Poor Manmohan Singh is caught between the Pros and the Cons. The Pros in the Opposition are telling the prime minister, who has never seemed sullied by money politics, that he should be resigning. The Cons led by A. Raja are telling him that he is allegedly complicit in the 2G scandal. The sad part is that Dr Singh was being berated about his ethical shortcomings one day after the 20th anniversary of his most famous speech in Parliament.
Historians will puzzle over why Dr Singh did not cut loose and take to his heels from all the ugliness he is thrashing around in. He did not, and is seen indelibly as the milder, gentler face of the oligarchy that rules this country.
The same historians used to tell us that foreign colonisers like the British saw India as a fecund source of unimaginable wealth, but they built institutions. This century belongs to our own pillagers, and their rapaciousness dwarfs the greed of the Raj, and they do not care about destroying institutions. Telecoms, mining, land and infrastructure have spawned unimaginably rich pickings. This process began around the turn of the century, and has accelerated during the seven years that Dr Singh has been the paterfamilias.
We will argue endlessly about the definition of poverty, but the truth is that, even with agriculture declining sharply as a percentage of our economy, from 30 per cent in 1993/94, two years after Dr Singh's epochal budget to 17 per cent in 2007/08, the fourth year he was himself the helmsman, the number of people employed in the countryside has come down only slightly, from 65 to 55 per cent. This in turn has allowed entire sub-cultures of exploitation to flourish, like the cynical loot that takes place in the name of social-sector spending, and the abuses in the Mahatma Gandhi National Rural Employment Guarantee Scheme, where the "Narega Card" has become legal tender between indigent labourer and fat-cat contractor - while also artificially inflating minimum-wage levels.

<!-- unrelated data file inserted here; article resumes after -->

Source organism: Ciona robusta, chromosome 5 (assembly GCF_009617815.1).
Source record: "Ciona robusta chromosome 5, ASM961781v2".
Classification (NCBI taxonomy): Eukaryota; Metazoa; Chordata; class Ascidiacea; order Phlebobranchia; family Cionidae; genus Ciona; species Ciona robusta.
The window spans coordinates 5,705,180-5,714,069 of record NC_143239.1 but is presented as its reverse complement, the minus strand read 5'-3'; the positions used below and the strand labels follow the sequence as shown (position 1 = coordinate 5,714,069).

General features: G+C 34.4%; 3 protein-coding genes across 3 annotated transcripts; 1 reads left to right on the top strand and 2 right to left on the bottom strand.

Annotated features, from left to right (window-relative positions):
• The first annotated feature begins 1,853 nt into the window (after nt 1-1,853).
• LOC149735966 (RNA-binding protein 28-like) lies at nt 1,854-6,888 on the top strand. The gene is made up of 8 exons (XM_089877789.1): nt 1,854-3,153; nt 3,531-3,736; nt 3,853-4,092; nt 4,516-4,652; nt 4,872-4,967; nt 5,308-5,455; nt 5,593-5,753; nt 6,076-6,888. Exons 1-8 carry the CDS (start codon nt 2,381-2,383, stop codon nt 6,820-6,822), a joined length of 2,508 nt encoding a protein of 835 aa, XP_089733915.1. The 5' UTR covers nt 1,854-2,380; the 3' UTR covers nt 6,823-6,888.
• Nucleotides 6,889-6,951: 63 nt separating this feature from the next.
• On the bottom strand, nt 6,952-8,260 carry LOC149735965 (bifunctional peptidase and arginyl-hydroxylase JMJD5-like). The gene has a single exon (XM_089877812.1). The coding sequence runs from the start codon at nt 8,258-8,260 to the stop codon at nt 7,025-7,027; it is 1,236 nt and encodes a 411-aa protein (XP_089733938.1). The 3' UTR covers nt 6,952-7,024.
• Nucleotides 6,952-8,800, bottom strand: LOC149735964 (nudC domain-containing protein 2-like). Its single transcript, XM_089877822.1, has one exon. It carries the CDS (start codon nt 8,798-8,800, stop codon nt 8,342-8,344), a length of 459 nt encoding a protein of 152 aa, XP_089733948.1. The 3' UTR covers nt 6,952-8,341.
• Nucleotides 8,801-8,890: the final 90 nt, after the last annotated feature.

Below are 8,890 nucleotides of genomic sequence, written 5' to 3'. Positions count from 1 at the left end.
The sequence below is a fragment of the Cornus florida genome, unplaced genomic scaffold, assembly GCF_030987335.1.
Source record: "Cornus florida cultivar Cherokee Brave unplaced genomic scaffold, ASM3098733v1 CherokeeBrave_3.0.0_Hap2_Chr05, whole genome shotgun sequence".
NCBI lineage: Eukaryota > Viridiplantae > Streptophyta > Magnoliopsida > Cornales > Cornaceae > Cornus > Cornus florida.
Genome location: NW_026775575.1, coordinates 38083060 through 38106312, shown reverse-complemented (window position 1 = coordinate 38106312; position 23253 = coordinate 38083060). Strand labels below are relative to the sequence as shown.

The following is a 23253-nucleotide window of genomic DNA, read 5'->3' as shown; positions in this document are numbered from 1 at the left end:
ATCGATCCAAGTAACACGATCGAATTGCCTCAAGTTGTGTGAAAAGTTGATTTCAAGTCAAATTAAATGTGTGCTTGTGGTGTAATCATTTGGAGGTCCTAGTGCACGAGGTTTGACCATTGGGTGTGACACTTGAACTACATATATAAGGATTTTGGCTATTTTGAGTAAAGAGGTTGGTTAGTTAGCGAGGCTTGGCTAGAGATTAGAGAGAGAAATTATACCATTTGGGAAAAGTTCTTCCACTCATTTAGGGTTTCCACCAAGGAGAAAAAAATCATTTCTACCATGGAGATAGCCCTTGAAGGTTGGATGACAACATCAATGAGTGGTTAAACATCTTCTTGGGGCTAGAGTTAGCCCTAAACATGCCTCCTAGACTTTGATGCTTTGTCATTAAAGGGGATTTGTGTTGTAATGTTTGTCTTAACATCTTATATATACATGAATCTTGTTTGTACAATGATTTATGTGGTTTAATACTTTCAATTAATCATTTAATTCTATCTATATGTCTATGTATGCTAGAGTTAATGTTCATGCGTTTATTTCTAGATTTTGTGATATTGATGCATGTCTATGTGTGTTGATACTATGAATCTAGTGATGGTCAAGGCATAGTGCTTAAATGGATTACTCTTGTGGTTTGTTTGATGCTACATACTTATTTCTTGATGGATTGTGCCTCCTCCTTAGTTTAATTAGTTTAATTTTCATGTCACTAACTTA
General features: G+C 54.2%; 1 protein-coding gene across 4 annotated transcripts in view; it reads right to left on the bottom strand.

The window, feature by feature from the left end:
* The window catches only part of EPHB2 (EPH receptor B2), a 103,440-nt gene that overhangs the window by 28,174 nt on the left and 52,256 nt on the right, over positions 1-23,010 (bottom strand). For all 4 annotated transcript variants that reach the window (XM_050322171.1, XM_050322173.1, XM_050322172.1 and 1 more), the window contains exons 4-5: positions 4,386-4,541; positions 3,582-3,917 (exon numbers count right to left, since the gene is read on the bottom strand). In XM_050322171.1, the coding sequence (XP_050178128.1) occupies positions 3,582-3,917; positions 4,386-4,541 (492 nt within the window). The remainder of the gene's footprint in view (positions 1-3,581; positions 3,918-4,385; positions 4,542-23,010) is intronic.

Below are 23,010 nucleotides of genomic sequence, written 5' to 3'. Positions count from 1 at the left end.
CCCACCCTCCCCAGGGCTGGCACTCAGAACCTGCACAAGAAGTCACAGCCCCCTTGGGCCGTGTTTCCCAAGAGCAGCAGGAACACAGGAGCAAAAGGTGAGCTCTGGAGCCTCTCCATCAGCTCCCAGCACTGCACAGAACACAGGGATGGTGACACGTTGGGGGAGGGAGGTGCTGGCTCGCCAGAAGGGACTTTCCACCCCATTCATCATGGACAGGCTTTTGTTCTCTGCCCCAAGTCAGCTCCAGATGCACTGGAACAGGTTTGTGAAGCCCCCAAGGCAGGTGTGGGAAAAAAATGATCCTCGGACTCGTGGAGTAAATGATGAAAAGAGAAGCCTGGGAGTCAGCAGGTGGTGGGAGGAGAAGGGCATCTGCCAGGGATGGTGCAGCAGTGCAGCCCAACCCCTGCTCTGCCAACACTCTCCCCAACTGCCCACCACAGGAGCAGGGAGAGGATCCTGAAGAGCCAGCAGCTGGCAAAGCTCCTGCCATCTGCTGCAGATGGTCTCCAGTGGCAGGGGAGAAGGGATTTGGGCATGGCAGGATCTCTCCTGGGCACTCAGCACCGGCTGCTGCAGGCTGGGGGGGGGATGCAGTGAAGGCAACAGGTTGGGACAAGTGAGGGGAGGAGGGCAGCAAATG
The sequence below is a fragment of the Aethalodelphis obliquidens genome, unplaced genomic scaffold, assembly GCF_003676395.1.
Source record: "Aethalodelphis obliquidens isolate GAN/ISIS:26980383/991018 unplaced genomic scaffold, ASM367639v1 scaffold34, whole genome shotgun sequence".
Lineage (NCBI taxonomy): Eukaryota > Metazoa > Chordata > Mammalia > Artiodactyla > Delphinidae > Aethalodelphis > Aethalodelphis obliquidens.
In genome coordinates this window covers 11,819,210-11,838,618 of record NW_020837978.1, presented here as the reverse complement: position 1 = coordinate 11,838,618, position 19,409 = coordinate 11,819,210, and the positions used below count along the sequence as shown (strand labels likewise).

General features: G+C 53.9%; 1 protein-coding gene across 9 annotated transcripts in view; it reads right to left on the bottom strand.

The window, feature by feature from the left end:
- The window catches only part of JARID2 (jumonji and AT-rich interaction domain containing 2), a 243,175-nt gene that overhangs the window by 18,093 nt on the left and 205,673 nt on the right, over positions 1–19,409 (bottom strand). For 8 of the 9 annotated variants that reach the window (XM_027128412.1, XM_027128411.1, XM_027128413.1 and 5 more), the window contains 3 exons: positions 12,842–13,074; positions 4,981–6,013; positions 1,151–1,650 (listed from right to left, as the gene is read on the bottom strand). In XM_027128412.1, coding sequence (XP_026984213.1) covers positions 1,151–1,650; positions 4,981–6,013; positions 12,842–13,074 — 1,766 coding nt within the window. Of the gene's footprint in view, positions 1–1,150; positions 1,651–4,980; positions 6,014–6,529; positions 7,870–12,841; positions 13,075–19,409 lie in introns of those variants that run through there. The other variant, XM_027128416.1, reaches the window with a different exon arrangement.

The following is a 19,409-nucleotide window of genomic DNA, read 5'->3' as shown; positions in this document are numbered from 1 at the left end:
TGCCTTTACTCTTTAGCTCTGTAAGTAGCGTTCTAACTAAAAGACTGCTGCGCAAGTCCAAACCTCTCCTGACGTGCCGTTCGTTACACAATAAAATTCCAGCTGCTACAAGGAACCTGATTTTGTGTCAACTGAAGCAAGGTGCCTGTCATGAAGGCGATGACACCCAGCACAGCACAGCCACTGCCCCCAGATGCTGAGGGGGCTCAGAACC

"Supply-demand imbalance" is now the leitmotif of our fiscal crisis. The diets of India's villages are moving away from carbohydrates, from cereals to proteins. This means that milk, eggs and meat are more in demand, which is good, but supply chains are ragged and people pay a lot more for their food than they used to. We have some of the best economic brains in this government, starting with the prime minister and including Montek Singh Ahluwalia, C. Rangarajan, Kaushik Basu, and of course the hapless governor of the Reserve Bank, Duvvuri Subbarao.
This squad of superheroes is fighting the hydra-headed monster of inflation with its back to the wall. The RBI has increased interest rates 11 times since March 2010, but you shouldn't look for respite until about Christmas from the steadily rising prices of everything you consume. Hopefully by next spring the "trajectory" of inflation will start to curve earthwards again, but already most of us are punchdrunk and stumbling from one day to the next. If you are a company, you can go abroad to borrow money at lower interest rates. But if you are a home- or car-buyer, you can only howl in pain while an unseen hand tightens the screws.
Since so much of India still lives in her villages, you could liken our economy to a bullock-cart, with one wheel pushed by the central bank spinning faster and faster while the other propelled by Dr Singh's government is stuck in quicksand. No wonder we seem to go around in circles. Pity we cannot circle back to the effervescence of that day 20 years ago when Pandora opened her box.